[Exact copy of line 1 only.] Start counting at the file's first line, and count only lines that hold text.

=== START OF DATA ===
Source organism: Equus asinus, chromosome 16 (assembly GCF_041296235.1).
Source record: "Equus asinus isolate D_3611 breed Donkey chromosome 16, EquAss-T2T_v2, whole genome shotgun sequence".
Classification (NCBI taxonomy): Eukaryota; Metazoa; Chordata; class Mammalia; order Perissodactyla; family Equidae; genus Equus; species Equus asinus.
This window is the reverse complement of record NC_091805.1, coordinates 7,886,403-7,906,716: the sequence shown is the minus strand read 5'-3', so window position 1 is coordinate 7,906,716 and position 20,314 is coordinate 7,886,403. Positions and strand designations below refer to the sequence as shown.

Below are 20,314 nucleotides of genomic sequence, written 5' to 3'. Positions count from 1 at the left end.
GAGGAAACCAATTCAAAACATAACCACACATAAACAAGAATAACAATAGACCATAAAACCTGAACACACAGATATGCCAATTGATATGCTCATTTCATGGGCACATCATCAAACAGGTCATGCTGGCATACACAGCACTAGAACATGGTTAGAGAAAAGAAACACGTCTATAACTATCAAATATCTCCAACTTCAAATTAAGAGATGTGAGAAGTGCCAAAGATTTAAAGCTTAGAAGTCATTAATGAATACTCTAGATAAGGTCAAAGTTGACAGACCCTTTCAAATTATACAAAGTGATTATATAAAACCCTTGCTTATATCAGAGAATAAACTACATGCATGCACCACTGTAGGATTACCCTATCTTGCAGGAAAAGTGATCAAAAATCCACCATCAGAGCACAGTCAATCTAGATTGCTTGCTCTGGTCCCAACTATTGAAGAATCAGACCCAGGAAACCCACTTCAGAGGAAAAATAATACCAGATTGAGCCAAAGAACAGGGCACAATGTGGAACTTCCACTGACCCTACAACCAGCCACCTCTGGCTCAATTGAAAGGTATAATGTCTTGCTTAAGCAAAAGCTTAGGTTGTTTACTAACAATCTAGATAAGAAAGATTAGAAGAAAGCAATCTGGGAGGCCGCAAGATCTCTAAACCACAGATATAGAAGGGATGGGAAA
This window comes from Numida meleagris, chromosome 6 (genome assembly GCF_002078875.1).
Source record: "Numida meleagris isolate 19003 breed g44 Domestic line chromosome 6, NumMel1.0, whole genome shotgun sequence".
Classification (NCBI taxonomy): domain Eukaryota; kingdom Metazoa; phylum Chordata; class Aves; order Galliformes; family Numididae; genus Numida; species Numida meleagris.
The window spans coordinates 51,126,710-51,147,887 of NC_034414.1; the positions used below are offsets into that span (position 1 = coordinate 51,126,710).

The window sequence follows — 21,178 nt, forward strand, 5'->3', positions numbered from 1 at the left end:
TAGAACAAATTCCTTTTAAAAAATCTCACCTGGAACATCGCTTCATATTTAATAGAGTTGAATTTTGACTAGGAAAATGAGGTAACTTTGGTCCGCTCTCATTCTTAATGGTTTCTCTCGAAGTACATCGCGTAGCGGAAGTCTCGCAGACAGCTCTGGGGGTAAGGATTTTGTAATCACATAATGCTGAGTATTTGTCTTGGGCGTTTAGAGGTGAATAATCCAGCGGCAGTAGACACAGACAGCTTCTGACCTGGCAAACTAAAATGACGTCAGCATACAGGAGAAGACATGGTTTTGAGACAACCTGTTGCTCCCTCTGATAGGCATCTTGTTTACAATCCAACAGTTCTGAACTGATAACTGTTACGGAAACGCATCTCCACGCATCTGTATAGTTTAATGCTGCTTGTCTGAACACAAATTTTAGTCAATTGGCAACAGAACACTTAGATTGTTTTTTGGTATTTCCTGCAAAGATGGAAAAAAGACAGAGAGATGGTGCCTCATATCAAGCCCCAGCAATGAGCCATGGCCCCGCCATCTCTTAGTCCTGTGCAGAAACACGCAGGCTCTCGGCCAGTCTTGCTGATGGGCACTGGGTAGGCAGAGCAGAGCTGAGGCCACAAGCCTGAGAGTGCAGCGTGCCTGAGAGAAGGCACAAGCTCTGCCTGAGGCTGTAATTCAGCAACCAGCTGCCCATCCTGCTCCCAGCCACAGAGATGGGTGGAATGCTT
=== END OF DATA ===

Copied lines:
Source organism: Equus asinus, chromosome 16 (assembly GCF_041296235.1).